Overview & Procedure
Discography, also called a discogram, is a diagnostic injection procedure that helps determine the cause and location of lower back, groin, or hip pain. This diagnostic technique is generally used to evaluate whether interventional pain therapies or minimally invasive spine surgeries should be used to mitigate the patient’s pain condition. This procedure is especially helpful for patients who have not responded to conservative pain care.
During a discography, patients are placed on an operating table with fluoroscopic (x-ray imaging) guidance attached. The physician will mark areas of the patient’s back to ensure accurate needle placement throughout the procedure. Once the area has been sterilized, the physician will administer a local anesthesia into tissues surrounding the damaged discs to minimize patient discomfort. Small needles are then placed into the center of the affected spinal discs before the physician “pressurizes” each one. After the discs have been pressurized, the physician will get feedback from the patient regarding their pain levels and general discomfort. During this time, pictures will also be taken of the spinal discs with the fluoroscopic unit. The needles are then removed.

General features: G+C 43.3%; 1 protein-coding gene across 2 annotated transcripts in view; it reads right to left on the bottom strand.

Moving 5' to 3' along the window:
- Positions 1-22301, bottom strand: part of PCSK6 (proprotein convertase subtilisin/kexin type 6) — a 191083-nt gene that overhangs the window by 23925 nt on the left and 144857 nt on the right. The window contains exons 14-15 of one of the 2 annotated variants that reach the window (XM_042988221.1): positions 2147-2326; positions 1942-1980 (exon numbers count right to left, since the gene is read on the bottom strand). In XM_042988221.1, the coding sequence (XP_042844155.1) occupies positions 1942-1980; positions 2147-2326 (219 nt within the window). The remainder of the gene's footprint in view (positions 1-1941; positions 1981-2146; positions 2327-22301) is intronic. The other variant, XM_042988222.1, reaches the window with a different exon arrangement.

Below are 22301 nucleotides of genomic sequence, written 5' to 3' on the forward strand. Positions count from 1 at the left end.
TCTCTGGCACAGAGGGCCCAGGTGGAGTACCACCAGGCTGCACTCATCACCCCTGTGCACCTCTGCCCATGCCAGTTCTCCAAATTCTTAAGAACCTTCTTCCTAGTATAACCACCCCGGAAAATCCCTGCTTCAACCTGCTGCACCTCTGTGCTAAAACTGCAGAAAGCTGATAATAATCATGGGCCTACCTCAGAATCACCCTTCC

Immediately after the procedure, patients are sent to a separate room to recover. During this time, the patient’s vitals are monitored for any signs of an adverse reaction. The procedure usually takes less than an hour to perform, and patients are sent home the same day. Often, patients are scheduled for a CT scan directly after the procedure to further confirm the diagnosis. Mild soreness from the needle punctures is common and should subside within a few days. A Southwest Spine and Pain Center physician may recommend over-the-counter painkillers such as acetaminophen or ibuprofen to reduce pain and soreness from the procedure. Applying an ice pack will also ease pain around the injection site(s). As with any other minimally invasive procedure, there is a risk of complication. Patients should report increased pain, fever, and any sign of an infection to their Southwest Spine and Pain Center physicians immediately. After the procedure, a physician may recommend follow-up treatments.